Are the dots moving or not, is the picture black or white or in color, are these objects even possible? What was your opinion on “the dress”? Did you perceive it as black and blue or white and gold?
Have your eyes ever deceived you? No, not the “I-cannot-believe-what-he-is-doing”, but more in the “rub-your-eyes-and-take-a-second-look”-way, when not only your eyes but actually your mind is tricked by an optical illusion. They can be quite confusing or even mind-blowing, but most of the time optical illusions are fully fascinating and therefor quite entertaining.
Mesmerize the mind
Throughout history optical illusions fascinated mankind. An optical illusion is caused by the visual system when a perceived image differs from the object in reality. This can be caused by color, light or patterns that trick our minds, which are constantly trying to figure out the world around us by making all kinds of assumptions about it. The brain interprets what the eyes see, and that is why most optical illusions tap into the basics of how our eyes and brains process visual information presented to them. While looking at an optical illusion the interpretations contradict the physical measurement of the source image.
Eyes or brain? Who wants to be spoofed?
Since, eventually, the brain determines what we really see that is what optical illusion use for their advantage to confuse and distract our visual senses. The use of the blind spot works really well in optical illusions. Where our nerves and blood vessels connect to our eyes there are no cells to process any seeing. So if you e.g.: close one eye and look at an object which is located in your blind spot, it will magically disappear. Also our peripheral vision works well in favour of optical illusions thus details may be left out due to our brain filling in details which, in reality, do not exist. Memory and expectations also trick our brain to make assumptions which leads to mental filtering. That is why we are able to understand a sentence containing repeated, wrong or scrambled words. Our brain also falls for these illusions because it wants to process information as quick as possible to shorten our response time and guarantee a quick reaction to any situation.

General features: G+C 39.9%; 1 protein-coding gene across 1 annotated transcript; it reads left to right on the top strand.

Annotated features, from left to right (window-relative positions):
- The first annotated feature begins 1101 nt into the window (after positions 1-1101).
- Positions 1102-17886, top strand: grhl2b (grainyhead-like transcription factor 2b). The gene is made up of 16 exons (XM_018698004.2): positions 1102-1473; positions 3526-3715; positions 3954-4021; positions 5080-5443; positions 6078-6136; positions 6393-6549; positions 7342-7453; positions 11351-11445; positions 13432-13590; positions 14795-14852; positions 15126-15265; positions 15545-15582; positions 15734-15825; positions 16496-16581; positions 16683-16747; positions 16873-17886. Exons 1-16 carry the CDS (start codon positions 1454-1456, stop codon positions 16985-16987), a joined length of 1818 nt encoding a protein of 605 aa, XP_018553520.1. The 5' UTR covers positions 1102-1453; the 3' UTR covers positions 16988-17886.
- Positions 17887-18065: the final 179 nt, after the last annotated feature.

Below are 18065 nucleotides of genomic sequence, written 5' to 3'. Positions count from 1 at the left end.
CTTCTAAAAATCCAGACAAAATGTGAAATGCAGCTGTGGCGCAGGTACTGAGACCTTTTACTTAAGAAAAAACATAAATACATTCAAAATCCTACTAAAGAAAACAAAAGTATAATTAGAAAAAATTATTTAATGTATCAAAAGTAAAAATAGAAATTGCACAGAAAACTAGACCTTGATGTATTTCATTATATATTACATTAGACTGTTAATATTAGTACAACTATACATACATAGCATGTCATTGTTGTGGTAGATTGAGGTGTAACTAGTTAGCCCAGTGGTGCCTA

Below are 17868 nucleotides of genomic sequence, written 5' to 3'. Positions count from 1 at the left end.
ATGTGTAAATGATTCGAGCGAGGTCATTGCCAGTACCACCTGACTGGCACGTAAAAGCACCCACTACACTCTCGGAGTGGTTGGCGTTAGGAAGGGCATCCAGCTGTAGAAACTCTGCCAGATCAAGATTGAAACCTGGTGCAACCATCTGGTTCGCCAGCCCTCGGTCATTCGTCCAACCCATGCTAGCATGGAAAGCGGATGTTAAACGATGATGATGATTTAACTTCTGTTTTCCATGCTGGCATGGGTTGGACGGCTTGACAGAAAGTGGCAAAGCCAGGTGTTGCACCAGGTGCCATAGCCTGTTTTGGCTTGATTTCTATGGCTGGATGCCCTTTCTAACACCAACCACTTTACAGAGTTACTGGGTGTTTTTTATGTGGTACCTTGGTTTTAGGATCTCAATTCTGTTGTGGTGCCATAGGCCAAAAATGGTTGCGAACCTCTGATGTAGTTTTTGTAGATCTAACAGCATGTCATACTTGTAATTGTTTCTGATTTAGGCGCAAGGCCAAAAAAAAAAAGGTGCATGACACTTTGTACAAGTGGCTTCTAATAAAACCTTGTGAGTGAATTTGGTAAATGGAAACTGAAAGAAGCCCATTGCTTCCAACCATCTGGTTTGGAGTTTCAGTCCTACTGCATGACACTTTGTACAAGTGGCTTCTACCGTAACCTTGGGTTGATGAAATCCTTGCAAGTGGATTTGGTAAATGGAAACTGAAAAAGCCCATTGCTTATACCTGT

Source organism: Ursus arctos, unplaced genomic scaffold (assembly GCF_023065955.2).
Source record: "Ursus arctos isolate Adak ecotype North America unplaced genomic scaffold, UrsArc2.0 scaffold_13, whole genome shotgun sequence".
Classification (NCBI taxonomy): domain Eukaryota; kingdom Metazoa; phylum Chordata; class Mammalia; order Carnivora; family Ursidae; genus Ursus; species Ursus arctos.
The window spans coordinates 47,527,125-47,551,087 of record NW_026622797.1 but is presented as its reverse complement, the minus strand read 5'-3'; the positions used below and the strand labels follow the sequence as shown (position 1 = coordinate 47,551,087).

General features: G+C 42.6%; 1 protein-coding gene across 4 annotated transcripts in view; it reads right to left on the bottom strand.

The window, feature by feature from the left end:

Types of tricks
There are basically three different types of optical illusions that lead to misinterpretations of what we “see”.
- We speak of literal illusions when images are made up that vary from the objects that form them. Cognitive illusions create an unconscious interference with the interaction of one’s beliefs and assumptions. These are further distinguished in: geometrical-optical, ambiguous, fiction and paradox.
- Cognitive illusions create an unconscious interference with the interaction of one’s beliefs and assumptions. These are further distinguished in: geometrical-optical, ambiguous, fiction and paradox.
- Physiological illusions excessively stimulate the brain and thus affect the perceived picture.
So next time you are blaming your eyes for tricking you, make sure your brain takes a large part of that blame, because to a very large extent it is our brain that is responsible for how we perceive our surroundings.
Things are not always as they appear, or are they?
Challenge your visual thinking skills, with these games here.